Crime University: House capital budget also could send inmates to Lower 48 prisons

Palmer Correctional Center (Photo by Department of Corrections).

Update: During the current floor debate on the capital budget, Rep. Tammie Wilson offered an amendment that would remove the “out-of-state facilities” from the legislation. The amendment passed 29-6 to remove the language. 

The inclusion of $10 million for the construction of new drug treatment facilities in under-served areas of Alaska grabbed our attention when a new version of the capital budget rolled out on Tuesday. With the Legislature looking to get tough on crime it’s smart to go after the root cause of much of Alaska’s property crimes, but a new line in the budget is raising red flags.

The House Finance Committee’s version of the capital budget includes funding that would allow the Department of Corrections to restart the controversial practice of housing Alaska’s inmates in private out-of-state prisons.

The language is attached to the reopening of the Palmer Correctional Center, a move that’s been expected thanks to the passage of this year’s crime bill. It allocates $16.7 million “for the costs of reopening the Palmer Correctional Center and housing prisoners in out-of-state facilities” from the earnings from Power Cost Equalization Fund, though it would not affect payouts under the program.

The funding would come in stages only if the state’s prison population grows as expected.

The crime bill passed earlier this year is expected to grow Alaska’s prison population far beyond its current capacity, requiring the reopening of the shuttered Palmer Correctional Facility. The projected growth is even expected to outgrow the additional capacity at the Palmer Correctional Facility within a few years.

Even with the pressing capacity problems, legislators have been generally opposed to restarting the practice of sending inmates Outside. Earlier this year, they even rejected a line in Gov. Michael J. Dunleavy’s proposed operating budget that would have sent as many as 500 inmates to for-profit prisons in the Lower 48.

Research shows it makes it more difficult for inmates to rehabilitate because it often makes it prohibitively expensive for families to visit, an important part in maintaining connections to the world outside of prison. But more importantly, it’s often been called way for Lower 48 crime and gangs to get into Alaska.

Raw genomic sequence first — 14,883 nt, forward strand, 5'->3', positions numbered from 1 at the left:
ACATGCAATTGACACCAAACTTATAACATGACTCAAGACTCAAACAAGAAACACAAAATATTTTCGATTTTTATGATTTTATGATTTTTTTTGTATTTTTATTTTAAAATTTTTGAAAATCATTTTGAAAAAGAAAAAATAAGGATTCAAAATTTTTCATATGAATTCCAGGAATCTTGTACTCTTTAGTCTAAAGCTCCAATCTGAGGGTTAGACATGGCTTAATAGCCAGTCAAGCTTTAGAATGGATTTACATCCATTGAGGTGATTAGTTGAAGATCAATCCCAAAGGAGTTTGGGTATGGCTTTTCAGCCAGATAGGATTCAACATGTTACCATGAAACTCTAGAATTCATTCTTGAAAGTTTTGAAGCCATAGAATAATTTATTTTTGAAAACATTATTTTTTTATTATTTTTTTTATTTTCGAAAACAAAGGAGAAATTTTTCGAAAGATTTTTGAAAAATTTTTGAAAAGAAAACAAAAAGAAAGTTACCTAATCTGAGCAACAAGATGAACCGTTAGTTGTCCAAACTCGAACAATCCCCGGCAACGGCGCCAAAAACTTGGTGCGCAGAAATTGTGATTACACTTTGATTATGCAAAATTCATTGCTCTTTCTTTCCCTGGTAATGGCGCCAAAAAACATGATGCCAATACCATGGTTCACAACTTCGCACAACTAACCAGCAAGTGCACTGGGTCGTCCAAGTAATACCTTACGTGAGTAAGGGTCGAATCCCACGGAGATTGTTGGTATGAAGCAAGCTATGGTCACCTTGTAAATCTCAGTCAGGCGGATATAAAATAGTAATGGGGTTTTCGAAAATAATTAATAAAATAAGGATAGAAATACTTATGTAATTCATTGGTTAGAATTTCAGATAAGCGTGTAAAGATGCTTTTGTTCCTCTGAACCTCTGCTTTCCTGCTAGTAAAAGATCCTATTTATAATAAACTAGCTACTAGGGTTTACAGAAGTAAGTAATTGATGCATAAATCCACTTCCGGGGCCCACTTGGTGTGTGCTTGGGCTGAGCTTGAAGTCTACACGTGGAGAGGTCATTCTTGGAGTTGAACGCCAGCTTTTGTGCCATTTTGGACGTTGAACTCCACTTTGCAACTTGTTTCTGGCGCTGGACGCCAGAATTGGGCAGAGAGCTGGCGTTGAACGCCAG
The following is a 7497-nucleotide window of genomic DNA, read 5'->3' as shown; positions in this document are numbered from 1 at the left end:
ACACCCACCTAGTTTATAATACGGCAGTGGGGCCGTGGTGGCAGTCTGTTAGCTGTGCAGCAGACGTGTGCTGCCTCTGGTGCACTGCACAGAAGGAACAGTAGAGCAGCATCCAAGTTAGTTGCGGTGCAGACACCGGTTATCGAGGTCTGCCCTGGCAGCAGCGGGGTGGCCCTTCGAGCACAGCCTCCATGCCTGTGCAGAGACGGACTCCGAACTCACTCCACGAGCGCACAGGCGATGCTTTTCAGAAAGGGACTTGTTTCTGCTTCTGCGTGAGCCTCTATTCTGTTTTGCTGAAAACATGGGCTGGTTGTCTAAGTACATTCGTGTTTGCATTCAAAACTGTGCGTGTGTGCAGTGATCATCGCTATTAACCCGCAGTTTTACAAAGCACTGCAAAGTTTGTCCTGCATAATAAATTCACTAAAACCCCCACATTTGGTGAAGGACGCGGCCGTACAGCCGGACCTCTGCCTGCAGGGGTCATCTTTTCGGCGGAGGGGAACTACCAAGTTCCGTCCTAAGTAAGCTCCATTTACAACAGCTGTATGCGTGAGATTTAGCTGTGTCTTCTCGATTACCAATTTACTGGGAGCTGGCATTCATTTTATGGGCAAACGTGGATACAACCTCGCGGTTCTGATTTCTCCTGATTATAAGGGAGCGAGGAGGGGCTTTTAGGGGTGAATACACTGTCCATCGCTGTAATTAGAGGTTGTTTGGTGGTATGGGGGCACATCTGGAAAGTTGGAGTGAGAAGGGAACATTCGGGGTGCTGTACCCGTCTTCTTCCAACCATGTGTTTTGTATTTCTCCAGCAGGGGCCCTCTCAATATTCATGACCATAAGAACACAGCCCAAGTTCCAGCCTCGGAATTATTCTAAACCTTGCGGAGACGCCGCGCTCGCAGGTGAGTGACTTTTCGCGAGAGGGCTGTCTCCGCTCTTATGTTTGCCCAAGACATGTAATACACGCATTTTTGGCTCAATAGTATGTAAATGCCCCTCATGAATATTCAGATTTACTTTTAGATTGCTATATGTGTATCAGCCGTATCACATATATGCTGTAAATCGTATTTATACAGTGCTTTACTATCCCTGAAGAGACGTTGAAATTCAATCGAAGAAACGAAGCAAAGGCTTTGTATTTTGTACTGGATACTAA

Sen. Bill Wielechowski, D-Anchorage, likened it to “crime university” in a hearing earlier this year, calling it a “terrible idea.”

And it’s not just talk.

Federal authorities brought charges against the 1488s, “a violent and ‘whites only’ prison-based gang,” earlier this year for the gruesome murder of one of its members (as well as drug distribution, firearms trafficking, assault and kidnapping). In the announcement, the feds said the group gained a foothold in the state through Alaskan inmates incarcerated in the Lower 48.

“The indictment further alleges the 1488 gang was established in approximately 2010 within the Alaska Department of Corrections and by Alaskan inmates incarcerated within the Colorado Department of Corrections and the Arizona Department of Corrections through interstate compact agreements,” explains the announcement.

Another potential problem with the funding is that the money for reopening the Palmer Correctional Facility and/or sending prisoners to out-of-state prisons would come out of the Power Cost Equalization Endowment Fund, which was intended to spin out money for the Power Cost Equalization program and the Community Assistance.

The capital budget was due on the House floor on Tuesday, but the session was delayed. The House faces the daunting task of needing a three-quarter vote for the legislation and also needs support from the Senate for it to be approved ahead of the end of the special session on Friday.

We’ve heard that the out-of-state prisoner housing has caught the attention of the Senate and could be causing problems.

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